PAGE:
‘It is also important to recognize the global political context of this report. Minister Mentor Lee Kuan Yew, Prime Minister for 30 years and widely recognized as the founding father of modern Singapore, is desperate to have Singapore proclaimed the most livable city in the world. Singaporeans are acutely aware of the economic advantages this would bring, and the country is so small that they do not have many options for economic growth other than to increase their population, and hence their density.”

A National University of Singapore (NUS) study, suggested that localised residential density may not only impact property prices in Singapore, but may also have unattended negative effects on welfare. The findings of the study said: “land use restrictions such as anti-sprawl measures that increase urban density as a by-product may have unattended negative effects on welfare.”

One of the key measures by which the Government of Singapore controls the overheated housing market is by limiting the supply of develop-able land. This is a type of anti-sprawl policy which would limit the supply of land for residential development, so that the price of housing (measured on a per-square-foot basis) would rise.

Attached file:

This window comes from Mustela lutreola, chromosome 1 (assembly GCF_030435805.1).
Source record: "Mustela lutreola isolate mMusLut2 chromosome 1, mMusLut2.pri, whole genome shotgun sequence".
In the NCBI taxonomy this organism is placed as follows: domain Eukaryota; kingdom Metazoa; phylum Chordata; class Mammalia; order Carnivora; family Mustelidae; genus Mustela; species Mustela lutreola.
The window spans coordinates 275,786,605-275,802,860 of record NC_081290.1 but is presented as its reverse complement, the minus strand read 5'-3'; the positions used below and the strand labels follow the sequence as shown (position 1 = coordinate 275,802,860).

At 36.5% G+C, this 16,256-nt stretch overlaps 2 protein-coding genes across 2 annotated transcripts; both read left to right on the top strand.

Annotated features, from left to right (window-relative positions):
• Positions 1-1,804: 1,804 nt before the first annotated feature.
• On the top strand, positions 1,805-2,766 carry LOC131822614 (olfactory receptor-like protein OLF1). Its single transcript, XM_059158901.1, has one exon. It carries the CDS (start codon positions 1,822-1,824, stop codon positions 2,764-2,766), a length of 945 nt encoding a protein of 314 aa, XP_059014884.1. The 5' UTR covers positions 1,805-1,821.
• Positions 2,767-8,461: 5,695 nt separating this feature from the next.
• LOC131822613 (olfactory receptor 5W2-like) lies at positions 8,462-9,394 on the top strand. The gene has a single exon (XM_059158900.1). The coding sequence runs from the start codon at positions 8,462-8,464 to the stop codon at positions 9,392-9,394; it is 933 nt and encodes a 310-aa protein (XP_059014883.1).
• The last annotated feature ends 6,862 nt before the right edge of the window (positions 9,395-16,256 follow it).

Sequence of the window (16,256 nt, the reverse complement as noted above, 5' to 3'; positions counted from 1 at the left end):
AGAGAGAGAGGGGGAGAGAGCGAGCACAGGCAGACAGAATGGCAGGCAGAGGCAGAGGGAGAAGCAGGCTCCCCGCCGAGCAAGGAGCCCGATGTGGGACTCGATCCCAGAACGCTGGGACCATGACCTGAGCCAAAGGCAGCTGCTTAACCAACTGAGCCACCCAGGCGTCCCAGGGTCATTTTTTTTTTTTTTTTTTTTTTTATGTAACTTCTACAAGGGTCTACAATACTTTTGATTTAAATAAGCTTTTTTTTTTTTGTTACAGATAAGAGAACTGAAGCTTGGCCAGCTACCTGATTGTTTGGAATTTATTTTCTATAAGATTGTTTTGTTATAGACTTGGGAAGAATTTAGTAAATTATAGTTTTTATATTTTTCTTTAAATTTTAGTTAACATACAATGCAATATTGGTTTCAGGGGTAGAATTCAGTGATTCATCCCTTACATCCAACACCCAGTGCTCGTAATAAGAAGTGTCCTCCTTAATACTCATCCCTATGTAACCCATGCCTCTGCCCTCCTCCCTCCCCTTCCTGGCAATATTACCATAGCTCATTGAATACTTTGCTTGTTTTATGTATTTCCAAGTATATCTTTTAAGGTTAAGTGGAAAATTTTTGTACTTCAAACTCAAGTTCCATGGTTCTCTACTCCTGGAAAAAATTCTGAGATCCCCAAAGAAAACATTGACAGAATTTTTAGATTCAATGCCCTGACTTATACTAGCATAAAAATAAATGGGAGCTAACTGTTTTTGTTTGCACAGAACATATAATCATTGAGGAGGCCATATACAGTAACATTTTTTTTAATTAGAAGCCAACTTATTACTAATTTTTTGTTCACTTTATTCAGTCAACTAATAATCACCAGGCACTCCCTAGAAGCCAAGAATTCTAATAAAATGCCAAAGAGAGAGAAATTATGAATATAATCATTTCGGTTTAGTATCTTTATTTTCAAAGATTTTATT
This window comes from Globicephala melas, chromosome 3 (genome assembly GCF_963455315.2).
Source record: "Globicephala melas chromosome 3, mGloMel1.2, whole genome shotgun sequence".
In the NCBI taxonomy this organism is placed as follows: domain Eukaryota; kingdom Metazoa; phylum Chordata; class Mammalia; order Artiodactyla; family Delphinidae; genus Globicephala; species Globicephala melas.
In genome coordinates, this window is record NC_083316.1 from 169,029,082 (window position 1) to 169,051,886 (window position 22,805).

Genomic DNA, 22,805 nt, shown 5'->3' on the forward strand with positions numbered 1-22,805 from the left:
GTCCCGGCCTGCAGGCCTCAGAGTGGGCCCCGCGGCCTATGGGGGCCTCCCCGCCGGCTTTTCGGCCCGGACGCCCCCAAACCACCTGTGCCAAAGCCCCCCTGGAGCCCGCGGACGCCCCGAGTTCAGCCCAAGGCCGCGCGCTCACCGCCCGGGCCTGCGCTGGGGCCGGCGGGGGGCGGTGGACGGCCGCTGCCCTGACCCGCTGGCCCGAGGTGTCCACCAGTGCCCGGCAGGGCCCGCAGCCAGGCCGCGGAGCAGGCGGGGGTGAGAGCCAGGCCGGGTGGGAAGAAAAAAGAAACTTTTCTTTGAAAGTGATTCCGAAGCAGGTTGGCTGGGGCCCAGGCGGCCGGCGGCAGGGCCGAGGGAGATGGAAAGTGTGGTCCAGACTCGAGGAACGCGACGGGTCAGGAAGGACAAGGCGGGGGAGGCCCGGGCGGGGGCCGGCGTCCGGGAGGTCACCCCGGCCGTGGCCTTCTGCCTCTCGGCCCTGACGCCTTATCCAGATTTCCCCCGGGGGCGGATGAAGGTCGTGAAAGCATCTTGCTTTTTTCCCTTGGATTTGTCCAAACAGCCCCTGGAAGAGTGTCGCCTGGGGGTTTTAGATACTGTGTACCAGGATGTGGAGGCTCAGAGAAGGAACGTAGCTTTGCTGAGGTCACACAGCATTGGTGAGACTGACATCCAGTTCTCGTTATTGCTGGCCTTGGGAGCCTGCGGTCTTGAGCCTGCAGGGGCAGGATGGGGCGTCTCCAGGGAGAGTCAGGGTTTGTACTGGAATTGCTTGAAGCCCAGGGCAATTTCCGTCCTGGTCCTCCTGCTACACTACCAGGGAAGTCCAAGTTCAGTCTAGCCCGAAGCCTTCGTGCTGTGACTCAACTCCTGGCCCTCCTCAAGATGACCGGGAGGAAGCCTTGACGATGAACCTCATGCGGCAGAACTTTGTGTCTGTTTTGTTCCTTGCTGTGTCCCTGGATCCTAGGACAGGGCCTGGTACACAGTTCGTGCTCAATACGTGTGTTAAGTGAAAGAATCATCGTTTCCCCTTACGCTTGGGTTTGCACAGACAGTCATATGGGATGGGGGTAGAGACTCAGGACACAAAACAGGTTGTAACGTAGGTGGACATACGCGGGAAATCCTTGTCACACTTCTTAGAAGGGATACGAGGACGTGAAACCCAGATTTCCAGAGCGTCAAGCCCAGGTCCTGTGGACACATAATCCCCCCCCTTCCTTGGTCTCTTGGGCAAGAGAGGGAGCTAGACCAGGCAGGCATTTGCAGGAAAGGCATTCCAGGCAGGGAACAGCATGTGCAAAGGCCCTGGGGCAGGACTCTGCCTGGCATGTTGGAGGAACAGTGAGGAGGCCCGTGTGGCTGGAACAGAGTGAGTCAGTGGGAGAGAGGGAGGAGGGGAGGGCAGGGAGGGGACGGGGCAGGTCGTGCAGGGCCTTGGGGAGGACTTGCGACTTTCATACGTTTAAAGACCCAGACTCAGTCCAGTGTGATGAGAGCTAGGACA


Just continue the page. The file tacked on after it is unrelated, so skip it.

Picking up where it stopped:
In response to this property price escalation, consumers would reduce their consumption of housing space, making new homes smaller than they would have been otherwise.

Dr Cheong had previously confirmed that the size of HDB flats has shrunk by 5 – 10 per cent over the last 20 to 30 years. A study by property consultancy Knight Frank in 2014 said that the sizes of condominium units here were also shrinking because developers have to keep new project prices affordable in ever tougher market conditions.

Some analysts have suggested that a larger population – and by extension more foreigners – would benefit Singapore in the long term. Professor Ng Yew Kwang of Nanyang Technological University for example, said in 2015 that there is a misconception that more people will make Singapore less of a livable city.

“A larger population will provide better business opportunities, a bigger market and more talent. It’s, in fact, good for Singaporeans,’ he added.